Slay the neg­a­tiv­ity

The Western Star - - Rural Weekly - The Re­silience Whis­perer DEN­NIS J HOIBERG

WHY are some peo­ple are so neg­a­tive?

How do they jus­tify be­ing neg­a­tive and crit­i­cal?

“Oh Den­nis, it’s hu­man na­ture” is the re­sponse I hear. Is it? And if so, why? Wouldn’t our re­la­tion­ships, fam­i­lies, busi­nesses and world be a bet­ter place if we were more pos­i­tive and con­struc­tive in our com­mu­ni­ca­tion, mind­set and be­hav­iour?

Maybe it’s some­thing to do with win­ter, but I am re­ally notic­ing the num­ber of neg­a­tive com­ments about peo­ple, the traf­fic, our civil lead­ers and so on.

Can we all try to be more pos­i­tive?

As al­ways, any form of change starts with the in­di­vid­ual – me.

To help peo­ple be more pos­i­tive in their com­mu­ni­ca­tion, I have de­vel­oped the Den in­di­ca­tor (based on Zen) that asks the ques­tion: Does it mat­ter? It can help you con­sider the im­pact of your thoughts and ac­tions on your life ex­pe­ri­ences.

My Den in­di­ca­tor is an equa­tion of pos­i­tive per­cep­tions/ex­pe­ri­ences (10) mi­nus the neg­a­tive per­cep­tions/ex­pe­ri­ences (scale of 1–10).

An ex­am­ple. That driver who cut into your traf­fic lane and caused you to brake sud­denly – where does it rate on the Den scale?

Does the potential dan­ger of hav­ing to brake sud­denly (the neg­a­tive) out­weigh the joy you have of driv­ing your car on a sunny day lis­ten­ing to your favourite mu­sic (the pos­i­tive)?

Stop and imag­ine where the rat­ing truly sits on the scale of a mi­nor in­con­ve­nience to cat­a­strophic ex­pe­ri­ences.

If the rat­ing is 5 or be­low, it’s a neg­a­tive ex­pe­ri­ence and needs to be seen as such. If, how­ever, the rat­ing is above a 5 then don’t worry about it, let it go and en­joy be­ing pos­i­tive.

An­other tech­nique is to al­ways as­sume pos­i­tive in­tent.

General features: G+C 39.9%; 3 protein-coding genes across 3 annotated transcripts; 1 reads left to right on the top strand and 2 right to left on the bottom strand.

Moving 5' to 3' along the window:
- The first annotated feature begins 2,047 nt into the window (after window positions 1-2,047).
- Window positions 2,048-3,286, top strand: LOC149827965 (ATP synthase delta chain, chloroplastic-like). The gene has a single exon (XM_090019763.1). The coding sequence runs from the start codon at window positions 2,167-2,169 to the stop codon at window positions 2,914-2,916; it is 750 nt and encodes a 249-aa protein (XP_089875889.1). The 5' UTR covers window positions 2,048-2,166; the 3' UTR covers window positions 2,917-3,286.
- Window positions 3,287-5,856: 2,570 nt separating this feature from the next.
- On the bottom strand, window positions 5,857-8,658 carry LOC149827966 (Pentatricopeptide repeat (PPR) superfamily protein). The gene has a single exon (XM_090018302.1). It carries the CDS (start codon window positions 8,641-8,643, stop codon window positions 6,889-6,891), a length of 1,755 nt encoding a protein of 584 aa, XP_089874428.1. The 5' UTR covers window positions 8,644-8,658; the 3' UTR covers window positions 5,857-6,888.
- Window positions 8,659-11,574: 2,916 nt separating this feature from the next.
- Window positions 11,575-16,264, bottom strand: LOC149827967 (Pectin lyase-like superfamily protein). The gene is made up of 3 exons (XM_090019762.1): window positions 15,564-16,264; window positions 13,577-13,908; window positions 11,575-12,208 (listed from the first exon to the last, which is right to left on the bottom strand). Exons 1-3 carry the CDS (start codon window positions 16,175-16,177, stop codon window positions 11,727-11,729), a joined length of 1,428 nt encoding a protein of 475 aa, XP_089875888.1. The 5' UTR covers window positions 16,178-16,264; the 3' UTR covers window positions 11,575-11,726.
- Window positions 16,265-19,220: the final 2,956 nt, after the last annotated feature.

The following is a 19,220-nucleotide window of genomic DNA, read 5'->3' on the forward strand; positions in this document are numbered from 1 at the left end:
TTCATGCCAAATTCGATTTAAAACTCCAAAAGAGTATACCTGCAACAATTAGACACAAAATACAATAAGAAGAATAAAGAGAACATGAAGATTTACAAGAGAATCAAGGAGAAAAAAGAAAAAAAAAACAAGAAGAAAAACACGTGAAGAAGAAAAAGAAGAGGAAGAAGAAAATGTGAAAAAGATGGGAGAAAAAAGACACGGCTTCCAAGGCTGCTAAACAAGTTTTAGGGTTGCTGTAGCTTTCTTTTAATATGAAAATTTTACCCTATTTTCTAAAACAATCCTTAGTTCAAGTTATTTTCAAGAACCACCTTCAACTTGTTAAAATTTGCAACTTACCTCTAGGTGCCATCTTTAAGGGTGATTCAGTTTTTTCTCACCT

I don’t think there are many peo­ple (there are some, but a mi­nor­ity) who de­lib­er­ately act based on neg­a­tive in­tent.

So, as­sume peo­ple have the right in­ten­tions and work from there.

Don’t let a mi­nor­ity in­flu­ence the way you deal with the ma­jor­ity.

Of course, while they may have the right in­ten­tions, their be­hav­iours/ac­tions may cause you some grief.

In such cases, fo­cus on the be­hav­iour. Find out or imag­ine the pos­si­ble rea­sons for the be­hav­iour and their in­tent.

A sim­ple con­ver­sa­tion based on “ben­e­fit of doubt” can re­sult in an ex­tremely pos­i­tive in­ter­ac­tion and elim­i­nate your neg­a­tive emo­tions.

Most peo­ple, in my ex­pe­ri­ence, are try­ing their best.

Yes, it may not come across that way but I be­lieve most peo­ple are try­ing to do the right thing with the re­sources and ex­pe­ri­ences they have had and in the con­text they are op­er­at­ing in.

If we come from a po­si­tion of love and pos­i­tiv­ity, we will end in a po­si­tion of love and pos­i­tiv­ity.

If we start from a po­si­tion of neg­a­tiv­ity, we can only end in neg­a­tiv­ity; and pos­si­bly in even worse states of anger and bit­ter­ness, which will only re­duce your well­be­ing.

Feel the love and slay the neg­a­tiv­ity de­mon.

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